The government's ongoing concern with the low birth rate which is less than the replacement ratio has once again come to the fore in the local media. It is one key reason given for allowing a large influx of foreigners into Singapore to drive the economy - a matter many Singaporeans feel very sensitive about.
To the outside observer and Singaporeans of a certain vintage, this problem appears largely of the government's own making. If one reads the history of social engineering from the 1960's onwards it becomes apparent the reluctance to breed was first triggered by a deliberate campaign to reduce population.
In those times parents who had more than two children were penalised and the incidence of abortion was high. Having a third child carried a stigma and financial cost.
Mui Teng Yap wrote an interesting paper on this subject entitled Fertility and Population Policy: the Singapore Experience in which he wrote " Singapore has long been known for its use of social policies to influence fertility/reproductive behaviour. This began in the late 1960s/early 1970s and continues to the present, although the demographic objective has changed from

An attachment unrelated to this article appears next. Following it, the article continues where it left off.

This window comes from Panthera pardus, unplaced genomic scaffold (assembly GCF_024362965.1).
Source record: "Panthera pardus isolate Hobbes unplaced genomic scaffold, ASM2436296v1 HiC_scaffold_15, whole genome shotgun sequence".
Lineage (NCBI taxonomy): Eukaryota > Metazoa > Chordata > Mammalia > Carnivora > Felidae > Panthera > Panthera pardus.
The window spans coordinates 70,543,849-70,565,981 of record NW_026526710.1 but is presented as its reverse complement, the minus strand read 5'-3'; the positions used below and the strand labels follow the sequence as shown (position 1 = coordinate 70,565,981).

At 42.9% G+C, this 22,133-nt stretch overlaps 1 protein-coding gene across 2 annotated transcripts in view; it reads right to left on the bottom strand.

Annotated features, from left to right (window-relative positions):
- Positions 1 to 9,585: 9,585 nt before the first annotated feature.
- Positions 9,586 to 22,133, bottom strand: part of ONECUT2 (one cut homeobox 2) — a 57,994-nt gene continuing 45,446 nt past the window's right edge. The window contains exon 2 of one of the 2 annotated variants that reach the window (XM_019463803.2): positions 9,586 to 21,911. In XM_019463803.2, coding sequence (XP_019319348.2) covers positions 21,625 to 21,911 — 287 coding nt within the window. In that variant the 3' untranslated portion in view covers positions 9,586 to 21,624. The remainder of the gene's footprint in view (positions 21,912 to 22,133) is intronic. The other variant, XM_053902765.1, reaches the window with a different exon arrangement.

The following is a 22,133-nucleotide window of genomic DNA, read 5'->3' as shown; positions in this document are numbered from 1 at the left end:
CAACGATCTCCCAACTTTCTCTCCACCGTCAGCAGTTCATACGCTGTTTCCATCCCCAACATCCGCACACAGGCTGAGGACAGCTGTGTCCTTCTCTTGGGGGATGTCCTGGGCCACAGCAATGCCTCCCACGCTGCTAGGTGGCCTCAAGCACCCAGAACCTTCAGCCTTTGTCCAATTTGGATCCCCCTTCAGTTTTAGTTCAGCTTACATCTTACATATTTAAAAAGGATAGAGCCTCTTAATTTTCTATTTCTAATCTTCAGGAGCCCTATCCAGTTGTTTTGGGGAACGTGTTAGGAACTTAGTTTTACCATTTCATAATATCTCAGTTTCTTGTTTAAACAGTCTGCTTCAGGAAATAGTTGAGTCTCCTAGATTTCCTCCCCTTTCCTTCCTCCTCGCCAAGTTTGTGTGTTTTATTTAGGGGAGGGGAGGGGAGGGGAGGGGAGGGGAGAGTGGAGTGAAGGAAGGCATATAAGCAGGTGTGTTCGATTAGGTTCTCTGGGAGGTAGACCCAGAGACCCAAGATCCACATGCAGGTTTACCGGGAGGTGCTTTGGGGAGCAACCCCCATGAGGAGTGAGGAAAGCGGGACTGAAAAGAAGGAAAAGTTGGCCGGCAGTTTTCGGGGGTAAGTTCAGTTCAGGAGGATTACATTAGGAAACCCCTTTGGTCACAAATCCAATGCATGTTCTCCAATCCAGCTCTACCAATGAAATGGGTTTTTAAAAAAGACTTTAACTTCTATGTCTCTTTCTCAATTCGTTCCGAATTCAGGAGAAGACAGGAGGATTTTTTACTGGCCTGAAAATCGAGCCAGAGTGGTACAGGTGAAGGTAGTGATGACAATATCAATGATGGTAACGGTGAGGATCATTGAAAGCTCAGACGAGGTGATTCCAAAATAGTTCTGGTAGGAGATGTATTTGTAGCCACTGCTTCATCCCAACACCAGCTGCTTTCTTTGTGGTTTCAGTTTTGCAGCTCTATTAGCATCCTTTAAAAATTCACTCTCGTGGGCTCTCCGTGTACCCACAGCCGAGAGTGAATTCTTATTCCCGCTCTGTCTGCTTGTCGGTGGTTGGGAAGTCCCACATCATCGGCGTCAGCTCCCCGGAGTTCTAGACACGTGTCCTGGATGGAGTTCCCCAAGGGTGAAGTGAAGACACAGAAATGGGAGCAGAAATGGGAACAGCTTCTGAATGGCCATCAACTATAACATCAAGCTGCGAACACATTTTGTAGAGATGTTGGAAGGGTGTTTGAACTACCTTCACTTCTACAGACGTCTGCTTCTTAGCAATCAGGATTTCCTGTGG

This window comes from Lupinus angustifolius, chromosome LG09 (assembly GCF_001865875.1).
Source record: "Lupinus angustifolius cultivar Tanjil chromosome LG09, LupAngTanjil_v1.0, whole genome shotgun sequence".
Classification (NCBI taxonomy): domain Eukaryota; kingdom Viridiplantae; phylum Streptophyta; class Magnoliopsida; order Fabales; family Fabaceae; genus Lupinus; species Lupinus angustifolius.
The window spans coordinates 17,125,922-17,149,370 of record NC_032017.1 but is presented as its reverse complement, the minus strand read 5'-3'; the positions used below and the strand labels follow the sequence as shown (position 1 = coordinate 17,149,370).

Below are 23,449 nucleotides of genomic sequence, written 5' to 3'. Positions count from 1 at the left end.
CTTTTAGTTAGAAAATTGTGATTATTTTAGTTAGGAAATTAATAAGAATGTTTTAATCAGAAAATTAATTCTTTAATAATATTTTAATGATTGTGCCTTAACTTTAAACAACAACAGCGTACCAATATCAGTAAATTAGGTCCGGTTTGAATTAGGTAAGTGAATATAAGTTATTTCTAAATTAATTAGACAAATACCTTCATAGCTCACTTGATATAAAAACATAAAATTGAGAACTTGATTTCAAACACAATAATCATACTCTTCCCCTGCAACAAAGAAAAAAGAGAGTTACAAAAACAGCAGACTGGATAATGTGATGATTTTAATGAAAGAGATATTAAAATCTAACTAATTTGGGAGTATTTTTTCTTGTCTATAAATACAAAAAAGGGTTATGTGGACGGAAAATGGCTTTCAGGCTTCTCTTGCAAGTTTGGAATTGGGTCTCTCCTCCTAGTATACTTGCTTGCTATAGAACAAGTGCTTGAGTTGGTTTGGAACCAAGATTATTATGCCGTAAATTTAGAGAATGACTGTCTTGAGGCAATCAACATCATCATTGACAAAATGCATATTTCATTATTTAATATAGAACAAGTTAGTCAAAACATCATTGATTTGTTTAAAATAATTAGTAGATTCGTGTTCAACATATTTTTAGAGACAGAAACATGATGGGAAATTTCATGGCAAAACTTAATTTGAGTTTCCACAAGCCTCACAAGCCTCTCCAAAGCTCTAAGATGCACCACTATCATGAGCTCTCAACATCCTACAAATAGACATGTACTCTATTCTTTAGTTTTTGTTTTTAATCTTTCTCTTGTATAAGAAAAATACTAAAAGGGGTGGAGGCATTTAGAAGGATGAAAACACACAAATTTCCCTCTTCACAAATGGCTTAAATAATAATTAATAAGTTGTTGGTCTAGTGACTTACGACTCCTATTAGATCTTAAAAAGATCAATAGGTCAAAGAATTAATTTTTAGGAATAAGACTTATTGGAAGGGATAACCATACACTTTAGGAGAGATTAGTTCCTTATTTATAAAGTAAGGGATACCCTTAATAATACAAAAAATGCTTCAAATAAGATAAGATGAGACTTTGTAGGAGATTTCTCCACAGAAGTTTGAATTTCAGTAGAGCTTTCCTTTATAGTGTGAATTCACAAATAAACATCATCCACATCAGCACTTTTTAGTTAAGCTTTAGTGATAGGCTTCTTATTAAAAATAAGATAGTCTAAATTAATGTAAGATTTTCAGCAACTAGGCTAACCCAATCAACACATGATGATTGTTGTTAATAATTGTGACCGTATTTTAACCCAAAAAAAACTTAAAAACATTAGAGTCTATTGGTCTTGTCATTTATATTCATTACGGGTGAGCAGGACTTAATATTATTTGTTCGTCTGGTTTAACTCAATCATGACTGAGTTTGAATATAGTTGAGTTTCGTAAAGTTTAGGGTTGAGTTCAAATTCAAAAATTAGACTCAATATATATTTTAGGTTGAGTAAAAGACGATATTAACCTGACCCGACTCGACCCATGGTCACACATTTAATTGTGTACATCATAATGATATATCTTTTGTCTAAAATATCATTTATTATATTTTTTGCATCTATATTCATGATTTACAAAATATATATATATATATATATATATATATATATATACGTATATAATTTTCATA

anti-natalist to selectively pro-natalist. "
There was also great concerned that 'educated' Singaporeans were not breeding and the under classes were.
This changed in 1987 when the rule became "have three if you can afford them" but I suspect by then that the damage was done in that the cultural perceptions of what constituted a family had changed.
The current PM has four children, with the first born from his second marriage (Li Hongyi) also being born in 1987 according the to online biographies. His first wife tragically died of a heart attack during childbirth.
In 2004, "Dr Love" organised a TV show to encourage couples to have children but it did little good. In 2001 the Baby Bonus Scheme was introduced providing financial incentives but the Straits Times has just reported that even with a record bonus there has been little take up.
I wonder how the now elderly who wanted more children in the 1960's feel (and in particular those women who underwent abortions) when they see the current government efforts to increase the population through immigration?
As an aside, news also today that Minister Mentor's grandson Li Shengwu was named the top overall economics student across Oxford's 30 colleges. He has an excellent political and economics pedigree on both sides of the family- his maternal grandfather is economics professor Lim Chong Yah who also obtained his PhD from Oxford University.